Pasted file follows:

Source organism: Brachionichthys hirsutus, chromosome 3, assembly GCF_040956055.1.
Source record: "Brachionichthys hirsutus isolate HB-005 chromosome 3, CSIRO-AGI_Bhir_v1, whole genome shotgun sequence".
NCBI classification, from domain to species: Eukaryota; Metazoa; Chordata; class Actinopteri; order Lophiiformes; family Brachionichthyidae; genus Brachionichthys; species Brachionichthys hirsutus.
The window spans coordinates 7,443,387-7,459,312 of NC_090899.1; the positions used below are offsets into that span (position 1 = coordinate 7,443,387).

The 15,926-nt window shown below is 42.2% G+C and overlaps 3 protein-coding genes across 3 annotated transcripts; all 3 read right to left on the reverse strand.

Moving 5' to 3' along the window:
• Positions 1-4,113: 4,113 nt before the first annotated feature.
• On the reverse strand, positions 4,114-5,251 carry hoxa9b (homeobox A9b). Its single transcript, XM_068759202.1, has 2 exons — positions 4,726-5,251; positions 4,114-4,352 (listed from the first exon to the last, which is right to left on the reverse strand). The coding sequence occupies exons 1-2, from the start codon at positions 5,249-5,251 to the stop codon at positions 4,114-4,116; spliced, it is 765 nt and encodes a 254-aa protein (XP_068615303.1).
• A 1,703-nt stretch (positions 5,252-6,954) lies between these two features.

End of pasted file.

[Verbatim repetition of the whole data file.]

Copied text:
Source organism: Brachionichthys hirsutus, chromosome 3, assembly GCF_040956055.1.
Source record: "Brachionichthys hirsutus isolate HB-005 chromosome 3, CSIRO-AGI_Bhir_v1, whole genome shotgun sequence".
NCBI classification, from domain to species: Eukaryota; Metazoa; Chordata; class Actinopteri; order Lophiiformes; family Brachionichthyidae; genus Brachionichthys; species Brachionichthys hirsutus.
The window spans coordinates 7,443,387-7,459,312 of NC_090899.1; the positions used below are offsets into that span (position 1 = coordinate 7,443,387).

The 15,926-nt window shown below is 42.2% G+C and overlaps 3 protein-coding genes across 3 annotated transcripts; all 3 read right to left on the reverse strand.

Moving 5' to 3' along the window:
• Positions 1-4,113: 4,113 nt before the first annotated feature.
• On the reverse strand, positions 4,114-5,251 carry hoxa9b (homeobox A9b). Its single transcript, XM_068759202.1, has 2 exons — positions 4,726-5,251; positions 4,114-4,352 (listed from the first exon to the last, which is right to left on the reverse strand). The coding sequence occupies exons 1-2, from the start codon at positions 5,249-5,251 to the stop codon at positions 4,114-4,116; spliced, it is 765 nt and encodes a 254-aa protein (XP_068615303.1).
• A 1,703-nt stretch (positions 5,252-6,954) lies between these two features.